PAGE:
I lived in Brussels Belgium, and in Belgium Congo in the 60s, I have lived in Missouri and Alabama and Kentucky. I also lived outside Zürich
Switzerland in the late 60s and 70s. I went to Swiss schools after 9th grade. I moved back to Kentucky in the late 70s. I have been married to my wife, Phyllis for 35 years. We have 2 grow kids and one adorable grandson. I love to hike and babysit my grandson, and do genealogy with my wife, and I love to geocache.
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Last Sunday , I went for a little hike, while my lovely wife was reading. I love hiking the trails near the creek, after it has rained a lot, because otherwise, several of the streams and waterfalls would be dry.
Everyone thought I was crazy, for wanting to go hiking in 3 degree weather, and they were calling for -10 degree wind chill. It was 3 degrees, but no wind, so the wind chill was not bad. I asked a few people if they wanted to go hiking with me, but I did not get any takers! I do not understand why, It was beautiful out there!
I started at dawn. As I was driving past the frozen lake at Shaker Village, I saw what I thought were tail lights, in my rear view mirror. A couple seconds later, I saw it was the sun starting to come up. It was huge and beautiful, but I did not want to stop to take pictures, because I wanted to get on the trail. I knew it would be a short 2 hour hike, because we were going to visit our daughter, son in law and grandson, and I never want to be late for that!
It was a bit nippy, and though some thought I was crazy, and I did not expect to see anyone on the trail, but I passed 3 other guys, with as much love for the outdoors as me, riding trail bicycles out there. They were going up a pretty good hill on the trail too. More power to them and the ones that run these trails. It is enough for me to hike them. It is not hard for me, but I doubt I could run up or ride up these hills!
A quick note for anyone new at hiking in the cold, that I learned real fast, the first time I hiked in the cold with my hyrdropack, I fill it up with warm to hot water, and I put socks around the tube, and cover it up with my jacket. The first time I hiked in the cold, a few years ago, and I did not do that, my tube was frozen in about 10 minutes, and I did not have water for that hike. Today when I got back to my truck, I enjoyed a Poweraide slushy. I always take a bottle of Poweraide, to drink when I get back to the truck, and it was partially frozen.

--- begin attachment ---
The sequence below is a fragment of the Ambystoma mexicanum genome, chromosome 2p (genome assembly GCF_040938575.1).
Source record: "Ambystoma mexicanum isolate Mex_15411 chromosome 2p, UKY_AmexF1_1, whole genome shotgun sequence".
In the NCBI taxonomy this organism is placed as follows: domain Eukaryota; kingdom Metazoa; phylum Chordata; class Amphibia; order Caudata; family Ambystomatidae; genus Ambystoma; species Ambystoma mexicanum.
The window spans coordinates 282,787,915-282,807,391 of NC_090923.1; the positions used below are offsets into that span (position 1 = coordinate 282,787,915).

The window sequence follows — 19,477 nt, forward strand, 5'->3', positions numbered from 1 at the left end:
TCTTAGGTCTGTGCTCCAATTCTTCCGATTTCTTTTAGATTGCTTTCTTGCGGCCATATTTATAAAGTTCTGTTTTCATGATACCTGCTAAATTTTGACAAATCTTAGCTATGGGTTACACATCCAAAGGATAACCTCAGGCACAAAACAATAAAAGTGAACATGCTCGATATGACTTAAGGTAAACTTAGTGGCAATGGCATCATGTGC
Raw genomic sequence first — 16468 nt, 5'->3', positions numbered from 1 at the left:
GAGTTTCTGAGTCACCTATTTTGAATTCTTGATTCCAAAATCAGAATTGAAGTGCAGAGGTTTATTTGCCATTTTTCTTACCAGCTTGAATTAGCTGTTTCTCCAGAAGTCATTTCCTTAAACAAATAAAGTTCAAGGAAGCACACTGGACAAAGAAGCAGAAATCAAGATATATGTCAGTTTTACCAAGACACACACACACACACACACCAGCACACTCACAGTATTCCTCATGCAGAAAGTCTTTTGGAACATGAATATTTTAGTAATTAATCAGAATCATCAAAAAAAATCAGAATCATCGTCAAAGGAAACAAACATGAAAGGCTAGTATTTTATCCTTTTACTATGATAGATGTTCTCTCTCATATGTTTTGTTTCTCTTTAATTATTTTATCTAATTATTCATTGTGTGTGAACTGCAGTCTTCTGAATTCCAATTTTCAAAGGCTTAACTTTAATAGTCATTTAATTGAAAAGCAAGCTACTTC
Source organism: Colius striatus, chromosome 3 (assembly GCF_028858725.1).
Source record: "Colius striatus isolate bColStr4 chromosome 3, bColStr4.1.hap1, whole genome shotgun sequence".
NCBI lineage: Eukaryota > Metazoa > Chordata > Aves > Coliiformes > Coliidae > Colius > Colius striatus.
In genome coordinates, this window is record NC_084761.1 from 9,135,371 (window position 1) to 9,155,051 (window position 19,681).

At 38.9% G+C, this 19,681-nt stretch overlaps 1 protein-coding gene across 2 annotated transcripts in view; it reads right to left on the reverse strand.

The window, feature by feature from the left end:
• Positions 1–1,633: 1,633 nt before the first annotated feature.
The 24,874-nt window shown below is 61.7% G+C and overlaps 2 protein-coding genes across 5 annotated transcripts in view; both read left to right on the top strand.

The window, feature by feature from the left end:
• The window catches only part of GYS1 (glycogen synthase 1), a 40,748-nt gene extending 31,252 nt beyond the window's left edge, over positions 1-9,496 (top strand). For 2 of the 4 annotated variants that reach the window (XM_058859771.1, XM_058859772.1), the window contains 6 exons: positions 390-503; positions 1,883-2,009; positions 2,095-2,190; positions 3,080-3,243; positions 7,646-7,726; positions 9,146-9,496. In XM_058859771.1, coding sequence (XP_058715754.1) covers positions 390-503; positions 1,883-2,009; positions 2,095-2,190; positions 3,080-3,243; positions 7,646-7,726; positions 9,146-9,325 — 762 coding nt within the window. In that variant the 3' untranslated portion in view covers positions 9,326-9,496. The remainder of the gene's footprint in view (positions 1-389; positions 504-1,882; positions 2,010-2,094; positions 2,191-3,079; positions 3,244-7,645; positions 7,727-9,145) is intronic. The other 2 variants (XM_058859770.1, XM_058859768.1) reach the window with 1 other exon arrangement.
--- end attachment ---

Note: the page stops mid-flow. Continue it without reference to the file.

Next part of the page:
Enough chatter, here are some pictures from my hike:
I love to hike, no matter the weather, except for if it there is lightning around. It does not matter how hot, or how cold, or if it is raining or snowing. The most important thing to remember is to be prepared for whatever comes, and make sure you have enough water, In very cold weather, I fill my hydropack with hot water, and cover the tube with socks and keep the end under my coat. One thing I do when I hike, is take a bag with me to pick up trash.
Here are some of the pictures I took on some of my hikes.
Waterfall on a watershed. There are 2 creeks that meet at the top of this waterfall, one straight back, and one coming from the right.
Here are some pictures of ice formed coming up from the ground.
This was for all those that would like to see the cold weather sights, from the warmth of their house.
My favorite place, in my area, is Shaker Village of Pleasant Hill. It lies in the rolling hills, on highway 68, going from Harrodsburg Kentucky to Lexington. Part of their property is on the Kentucky River, where they have a paddle boat you can ride. They have 14 trails, 37.5 miles of beautiful scenery, wonderful sounds and smells, and diverse wildlife. There are miles of stone fences, and old mill sites, and waterfalls, and creeks.
Hiking the trails is free, but donations are encouraged to defer the cost of the trail maintenance. The Preserve is open daily, sunrise to sunset.All trail users are required to sign a property usage waiver. (You can do this at the Trustees House.)
They also have wonderful events, and programs going on all year long, like the Chamber music of the Bluegrass, (which some of the concerts are held in the event barn, where you will hear the quail and other wildlife chime in with the music.) You can learn about bees and honey production. There are many wildlife programs, and craft fairs. There is the Craft Brews and Bands event, and so many more exciting things to see and do. Something for everyone!